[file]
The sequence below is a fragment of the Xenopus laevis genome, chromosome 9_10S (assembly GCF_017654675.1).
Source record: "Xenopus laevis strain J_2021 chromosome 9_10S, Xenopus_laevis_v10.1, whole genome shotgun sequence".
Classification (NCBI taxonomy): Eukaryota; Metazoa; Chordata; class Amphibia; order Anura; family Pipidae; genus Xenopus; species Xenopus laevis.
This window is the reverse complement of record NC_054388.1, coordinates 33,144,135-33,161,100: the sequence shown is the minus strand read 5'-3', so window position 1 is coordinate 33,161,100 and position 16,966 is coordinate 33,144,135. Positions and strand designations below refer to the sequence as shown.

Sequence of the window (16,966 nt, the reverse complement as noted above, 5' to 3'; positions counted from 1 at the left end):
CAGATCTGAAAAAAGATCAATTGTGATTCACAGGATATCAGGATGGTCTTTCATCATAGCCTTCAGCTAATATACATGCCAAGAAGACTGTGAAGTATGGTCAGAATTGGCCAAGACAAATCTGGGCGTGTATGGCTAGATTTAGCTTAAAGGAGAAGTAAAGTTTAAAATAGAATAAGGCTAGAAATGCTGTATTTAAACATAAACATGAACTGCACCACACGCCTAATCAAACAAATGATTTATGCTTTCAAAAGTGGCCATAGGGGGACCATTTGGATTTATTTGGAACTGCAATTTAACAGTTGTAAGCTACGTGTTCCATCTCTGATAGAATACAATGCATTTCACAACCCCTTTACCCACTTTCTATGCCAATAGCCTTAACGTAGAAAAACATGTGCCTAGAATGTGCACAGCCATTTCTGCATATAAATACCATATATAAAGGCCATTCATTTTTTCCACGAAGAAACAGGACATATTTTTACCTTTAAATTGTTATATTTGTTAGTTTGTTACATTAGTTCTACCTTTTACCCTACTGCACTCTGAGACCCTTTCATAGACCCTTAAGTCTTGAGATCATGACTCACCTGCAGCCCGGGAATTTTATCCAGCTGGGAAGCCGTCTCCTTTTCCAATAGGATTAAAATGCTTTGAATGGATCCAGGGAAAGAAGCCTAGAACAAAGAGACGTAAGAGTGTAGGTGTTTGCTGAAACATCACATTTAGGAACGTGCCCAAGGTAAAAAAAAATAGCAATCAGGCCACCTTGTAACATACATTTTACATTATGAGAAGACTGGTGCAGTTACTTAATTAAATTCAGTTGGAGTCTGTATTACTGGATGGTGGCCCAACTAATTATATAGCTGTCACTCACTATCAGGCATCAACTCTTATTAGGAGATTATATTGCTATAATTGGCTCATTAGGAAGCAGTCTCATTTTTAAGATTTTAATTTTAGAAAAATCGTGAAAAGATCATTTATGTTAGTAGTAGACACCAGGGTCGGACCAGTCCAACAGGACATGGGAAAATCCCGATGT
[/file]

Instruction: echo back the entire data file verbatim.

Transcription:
The sequence below is a fragment of the Xenopus laevis genome, chromosome 9_10S (assembly GCF_017654675.1).
Source record: "Xenopus laevis strain J_2021 chromosome 9_10S, Xenopus_laevis_v10.1, whole genome shotgun sequence".
Classification (NCBI taxonomy): Eukaryota; Metazoa; Chordata; class Amphibia; order Anura; family Pipidae; genus Xenopus; species Xenopus laevis.
This window is the reverse complement of record NC_054388.1, coordinates 33,144,135-33,161,100: the sequence shown is the minus strand read 5'-3', so window position 1 is coordinate 33,161,100 and position 16,966 is coordinate 33,144,135. Positions and strand designations below refer to the sequence as shown.

Sequence of the window (16,966 nt, the reverse complement as noted above, 5' to 3'; positions counted from 1 at the left end):
CAGATCTGAAAAAAGATCAATTGTGATTCACAGGATATCAGGATGGTCTTTCATCATAGCCTTCAGCTAATATACATGCCAAGAAGACTGTGAAGTATGGTCAGAATTGGCCAAGACAAATCTGGGCGTGTATGGCTAGATTTAGCTTAAAGGAGAAGTAAAGTTTAAAATAGAATAAGGCTAGAAATGCTGTATTTAAACATAAACATGAACTGCACCACACGCCTAATCAAACAAATGATTTATGCTTTCAAAAGTGGCCATAGGGGGACCATTTGGATTTATTTGGAACTGCAATTTAACAGTTGTAAGCTACGTGTTCCATCTCTGATAGAATACAATGCATTTCACAACCCCTTTACCCACTTTCTATGCCAATAGCCTTAACGTAGAAAAACATGTGCCTAGAATGTGCACAGCCATTTCTGCATATAAATACCATATATAAAGGCCATTCATTTTTTCCACGAAGAAACAGGACATATTTTTACCTTTAAATTGTTATATTTGTTAGTTTGTTACATTAGTTCTACCTTTTACCCTACTGCACTCTGAGACCCTTTCATAGACCCTTAAGTCTTGAGATCATGACTCACCTGCAGCCCGGGAATTTTATCCAGCTGGGAAGCCGTCTCCTTTTCCAATAGGATTAAAATGCTTTGAATGGATCCAGGGAAAGAAGCCTAGAACAAAGAGACGTAAGAGTGTAGGTGTTTGCTGAAACATCACATTTAGGAACGTGCCCAAGGTAAAAAAAAATAGCAATCAGGCCACCTTGTAACATACATTTTACATTATGAGAAGACTGGTGCAGTTACTTAATTAAATTCAGTTGGAGTCTGTATTACTGGATGGTGGCCCAACTAATTATATAGCTGTCACTCACTATCAGGCATCAACTCTTATTAGGAGATTATATTGCTATAATTGGCTCATTAGGAAGCAGTCTCATTTTTAAGATTTTAATTTTAGAAAAATCGTGAAAAGATCATTTATGTTAGTAGTAGACACCAGGGTCGGACCAGTCCAACAGGACATGGGAAAATCCCGATGT